Lifewatch: Allergies

CHICAGO -- An increase in food allergies is prompting more and more families to change the way they eat.

Allergies aren't new, but the number of cases is on the rise.

The Batson's learned not to bake with nuts when Sean turned one.

"We gave him just the small piece of cake from his birthday cake," said mother Jennifer Batson.

And like any toddler, Sean smeared the cake on his face.

"Everybody's supposed to laugh. He started blowing up and swelling, getting hives," said Jennifer.

Sean survived his allergic reaction, but every year, an estimated 150 children and adults in the United States die from food allergies.  Another 30,000 need life-saving treatment.

Now, the number of allergy cases is getting worse.  Cases of pediatric peanut allergies doubled in a recent five year period.

According to Dr. Jennifer Kim, Sean's allergist, they can dramatically change a child's life.  The wrong food at a sleepover, and the hives or swelling can start.

Without immediate treatment, there's difficulty breathing, or even loss of consciousness.  According to Dr. Kim, the emergency medicines patients must carry can fail 10% of the time.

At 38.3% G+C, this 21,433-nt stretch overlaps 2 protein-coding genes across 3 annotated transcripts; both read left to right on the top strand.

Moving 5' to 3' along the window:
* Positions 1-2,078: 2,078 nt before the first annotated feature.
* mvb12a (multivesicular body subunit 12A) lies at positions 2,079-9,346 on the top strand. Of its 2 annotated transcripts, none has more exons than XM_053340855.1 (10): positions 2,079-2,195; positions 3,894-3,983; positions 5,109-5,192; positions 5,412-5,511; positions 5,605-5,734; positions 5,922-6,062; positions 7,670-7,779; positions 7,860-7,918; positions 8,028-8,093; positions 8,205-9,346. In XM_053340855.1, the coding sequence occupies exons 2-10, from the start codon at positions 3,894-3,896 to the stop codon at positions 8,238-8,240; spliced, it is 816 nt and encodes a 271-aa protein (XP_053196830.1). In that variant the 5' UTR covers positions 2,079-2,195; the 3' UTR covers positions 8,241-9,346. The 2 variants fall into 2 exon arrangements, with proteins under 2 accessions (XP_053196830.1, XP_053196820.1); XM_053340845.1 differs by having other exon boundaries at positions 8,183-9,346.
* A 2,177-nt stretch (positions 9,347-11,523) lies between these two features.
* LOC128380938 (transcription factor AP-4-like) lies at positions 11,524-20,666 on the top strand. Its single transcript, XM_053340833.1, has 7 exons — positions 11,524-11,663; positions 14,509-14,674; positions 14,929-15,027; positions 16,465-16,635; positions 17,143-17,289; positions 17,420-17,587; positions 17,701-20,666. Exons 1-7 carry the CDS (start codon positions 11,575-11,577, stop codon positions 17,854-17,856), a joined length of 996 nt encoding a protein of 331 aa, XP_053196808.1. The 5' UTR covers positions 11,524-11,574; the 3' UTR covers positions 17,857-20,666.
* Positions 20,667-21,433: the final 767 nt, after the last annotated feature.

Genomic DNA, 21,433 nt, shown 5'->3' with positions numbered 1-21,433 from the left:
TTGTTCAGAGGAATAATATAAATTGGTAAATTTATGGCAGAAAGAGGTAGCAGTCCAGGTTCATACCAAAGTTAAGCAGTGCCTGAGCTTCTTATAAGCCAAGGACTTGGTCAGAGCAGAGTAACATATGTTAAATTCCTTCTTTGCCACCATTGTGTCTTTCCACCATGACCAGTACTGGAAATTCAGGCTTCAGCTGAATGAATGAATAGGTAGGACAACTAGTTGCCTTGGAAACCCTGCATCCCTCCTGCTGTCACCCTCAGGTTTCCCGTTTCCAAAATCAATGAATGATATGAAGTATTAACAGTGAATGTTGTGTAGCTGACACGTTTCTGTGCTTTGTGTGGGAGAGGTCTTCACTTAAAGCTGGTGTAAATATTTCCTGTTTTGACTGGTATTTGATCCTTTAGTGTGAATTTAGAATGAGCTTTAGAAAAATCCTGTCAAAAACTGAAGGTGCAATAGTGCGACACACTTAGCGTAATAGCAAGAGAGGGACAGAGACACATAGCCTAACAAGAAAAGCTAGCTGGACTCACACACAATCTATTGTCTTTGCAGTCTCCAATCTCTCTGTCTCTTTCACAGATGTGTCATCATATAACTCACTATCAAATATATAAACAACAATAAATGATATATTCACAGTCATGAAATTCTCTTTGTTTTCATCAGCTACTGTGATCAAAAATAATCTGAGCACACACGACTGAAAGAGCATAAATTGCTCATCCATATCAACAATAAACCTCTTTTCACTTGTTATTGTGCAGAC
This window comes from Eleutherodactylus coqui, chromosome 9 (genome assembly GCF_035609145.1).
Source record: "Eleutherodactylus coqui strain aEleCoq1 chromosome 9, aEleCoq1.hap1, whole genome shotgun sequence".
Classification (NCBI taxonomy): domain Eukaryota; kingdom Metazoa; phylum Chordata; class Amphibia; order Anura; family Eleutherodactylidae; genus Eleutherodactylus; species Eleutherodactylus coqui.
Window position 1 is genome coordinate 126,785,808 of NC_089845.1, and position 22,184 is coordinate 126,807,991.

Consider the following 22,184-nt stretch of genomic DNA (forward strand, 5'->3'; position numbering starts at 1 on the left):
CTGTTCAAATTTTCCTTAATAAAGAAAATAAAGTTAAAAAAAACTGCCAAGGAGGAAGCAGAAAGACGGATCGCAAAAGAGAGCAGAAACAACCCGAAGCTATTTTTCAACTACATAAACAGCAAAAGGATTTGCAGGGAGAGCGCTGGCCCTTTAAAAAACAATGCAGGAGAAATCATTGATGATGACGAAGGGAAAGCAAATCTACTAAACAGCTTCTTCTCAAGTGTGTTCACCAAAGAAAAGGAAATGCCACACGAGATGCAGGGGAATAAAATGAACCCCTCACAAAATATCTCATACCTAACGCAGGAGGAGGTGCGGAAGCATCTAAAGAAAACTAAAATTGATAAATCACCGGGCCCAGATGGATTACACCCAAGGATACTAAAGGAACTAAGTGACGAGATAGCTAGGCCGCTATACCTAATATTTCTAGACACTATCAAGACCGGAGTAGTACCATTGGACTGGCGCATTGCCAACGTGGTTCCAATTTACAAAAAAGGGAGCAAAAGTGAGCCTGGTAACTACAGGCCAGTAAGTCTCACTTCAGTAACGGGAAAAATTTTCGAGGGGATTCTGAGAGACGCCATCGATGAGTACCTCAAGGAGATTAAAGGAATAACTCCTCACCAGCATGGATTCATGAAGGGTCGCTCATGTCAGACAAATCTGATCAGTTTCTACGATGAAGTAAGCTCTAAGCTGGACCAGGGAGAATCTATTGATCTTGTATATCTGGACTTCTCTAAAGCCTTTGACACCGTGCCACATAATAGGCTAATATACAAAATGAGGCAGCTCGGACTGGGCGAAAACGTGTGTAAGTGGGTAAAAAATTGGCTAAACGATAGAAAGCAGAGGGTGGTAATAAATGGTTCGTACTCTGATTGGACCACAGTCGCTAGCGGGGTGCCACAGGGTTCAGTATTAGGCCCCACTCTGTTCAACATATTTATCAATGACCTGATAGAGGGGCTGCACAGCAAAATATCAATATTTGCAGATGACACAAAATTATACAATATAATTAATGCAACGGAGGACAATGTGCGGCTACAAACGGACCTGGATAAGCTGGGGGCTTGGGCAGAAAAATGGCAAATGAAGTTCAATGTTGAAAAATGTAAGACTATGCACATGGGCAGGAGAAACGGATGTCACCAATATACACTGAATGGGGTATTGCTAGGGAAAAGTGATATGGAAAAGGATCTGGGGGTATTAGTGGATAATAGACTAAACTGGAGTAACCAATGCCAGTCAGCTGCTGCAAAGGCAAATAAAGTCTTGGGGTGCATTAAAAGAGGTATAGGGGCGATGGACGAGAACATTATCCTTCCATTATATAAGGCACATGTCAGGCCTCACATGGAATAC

"Avoidance is the key because there is no cure. There is a life threatening reaction that can happen with an accidental exposure," said Dr. Kim.

So, Jennifer Batson checks every label, and recently, a new law required food manufacturers to identify allergy causing ingredients in the product.

But, it's not fail safe.

For example, the law doesn't apply to dog food, which has eggs in it.

"I saw the dog licking him and he had all these hives going up and down his face," said Batson.

Sometimes the only way to find out if you have a certain allergy is by learning the hard way.  But, if you'd rather not experiment on your own, talk to your doctor about getting tested.

Reported by Kristy Ondo